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Adding the ECMAScript 6 flavour to your IDE

Heads up! This article was written in 2015 and is by now quite outdated. Since then, the ecosystem has matured and you'll find much of the information in this article to be redundant.

Using ECMAScript 6 features is all cool and feels good, but all that makes little sense without syntax support in an IDE. Since the specification just has been finished earlier this year, some IDE’s still don’t support the syntax yet and need some little extra work.

Everyone has their favourite IDE and I can’t cover them all. At my work the most used ones are Sublime Text 3, Visual Studio Code, and WebStorm. I think that roughly represents usage in the web developer community, hence I will only cover these.

Visual Studio Code

With the June 2015 release VSCode finally supports ES6 syntax. Unfortunately it’s not activated by default and needs a jsconfig.json file in the projects directory. This is a bummer for me, as it kinda feels like still in beta and is just inconvinient.

Place the jsconfig.json in your project directory (it could also be in the source folder), restart Visual Studio Code and you will see that all warnings are gone.

  "compilerOptions": {
    "target": "ES6",
    "module": "commonjs"
After, yay!

Sublime Text 3

What I really like about Sublime Text is, that it’s just a simple text editor which you can upgrade and set up as you want. You are not forced to live with a bloated IDE full of features, but can only install these you really need.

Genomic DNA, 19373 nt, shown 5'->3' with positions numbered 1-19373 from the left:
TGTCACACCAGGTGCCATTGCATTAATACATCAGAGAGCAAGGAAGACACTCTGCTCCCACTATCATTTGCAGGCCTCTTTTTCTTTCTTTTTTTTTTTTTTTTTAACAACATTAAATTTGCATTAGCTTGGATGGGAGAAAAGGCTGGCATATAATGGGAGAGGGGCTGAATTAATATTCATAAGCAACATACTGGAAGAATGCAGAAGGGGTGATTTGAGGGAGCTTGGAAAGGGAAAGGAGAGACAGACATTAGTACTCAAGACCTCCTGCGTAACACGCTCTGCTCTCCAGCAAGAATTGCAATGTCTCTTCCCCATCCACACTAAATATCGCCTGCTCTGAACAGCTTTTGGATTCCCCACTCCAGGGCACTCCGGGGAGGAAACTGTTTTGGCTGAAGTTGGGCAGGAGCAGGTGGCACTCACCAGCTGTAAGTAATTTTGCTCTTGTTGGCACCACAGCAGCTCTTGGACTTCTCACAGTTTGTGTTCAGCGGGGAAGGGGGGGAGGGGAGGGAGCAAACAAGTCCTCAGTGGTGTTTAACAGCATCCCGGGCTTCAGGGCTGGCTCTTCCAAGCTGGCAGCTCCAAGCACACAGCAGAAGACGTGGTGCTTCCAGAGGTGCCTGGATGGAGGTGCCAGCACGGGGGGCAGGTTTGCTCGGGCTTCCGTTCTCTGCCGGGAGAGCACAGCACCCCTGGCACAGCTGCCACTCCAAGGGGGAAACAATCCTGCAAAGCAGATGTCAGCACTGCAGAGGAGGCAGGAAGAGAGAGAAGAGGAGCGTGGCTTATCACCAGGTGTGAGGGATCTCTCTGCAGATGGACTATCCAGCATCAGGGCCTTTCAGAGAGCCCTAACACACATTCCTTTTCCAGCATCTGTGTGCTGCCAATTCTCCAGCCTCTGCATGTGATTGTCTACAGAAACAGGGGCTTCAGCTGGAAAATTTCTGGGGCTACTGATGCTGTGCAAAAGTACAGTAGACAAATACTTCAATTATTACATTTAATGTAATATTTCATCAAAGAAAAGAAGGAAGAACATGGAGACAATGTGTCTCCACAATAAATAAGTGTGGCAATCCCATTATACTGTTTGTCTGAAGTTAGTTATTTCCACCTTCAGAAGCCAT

Of course this also has a downside: everything is a bit more complicated. You need to search for the right plugin and feature yourself and if that doesn’t work, continue searching.

In this case it wasn’t as complicated as I feared in the beginning. I switched between two plugins since and am really happy with the latest.

I started with JavaScriptNext (works for both Sublime Text 2 and 3) and used the highlighter for a few month. It works fine though, except that it doesn’t come with support for JSX syntax. A bummer while working on React projects.

Hence I decided to switch and discovered babel-sublime with support for ES6 and JSX syntax (you can it find as Babel through Package Control). In my opinion it even looked a bit prettier compared to JavaScriptNext.

Setting as the default syntax

If you don’t want to manually change the syntax highlighter everytime you open a JavaScript file, you need to set the plugin as default.

  • Open a .js or .jsx file,
  • select View, go to Syntax -> Open all with current extension as...,
  • and choose Babel -> JavaScript (Babel)


WebStorm is the easiest one of all three. You simply activate ECMAScript 6 highlighting in the settings and you’re set. Go to Preferences -> Languages & Frameworks -> JavaScript and set the language version to ECMAScript 6. You might also turn Prefer Strict mode on, if you don’t have it already.


Well and that’s it. I hope that upcoming JavaScript updates will be supported quicker in our IDE’s. This year was a bit annoying because of the slow support. The reason for it might be that there hasn’t been a new version since ES5.1 in 2009, but next year we will already get ES2016 (or ES7).

JavaScript development will evolve faster than ever and our tools need to keep up.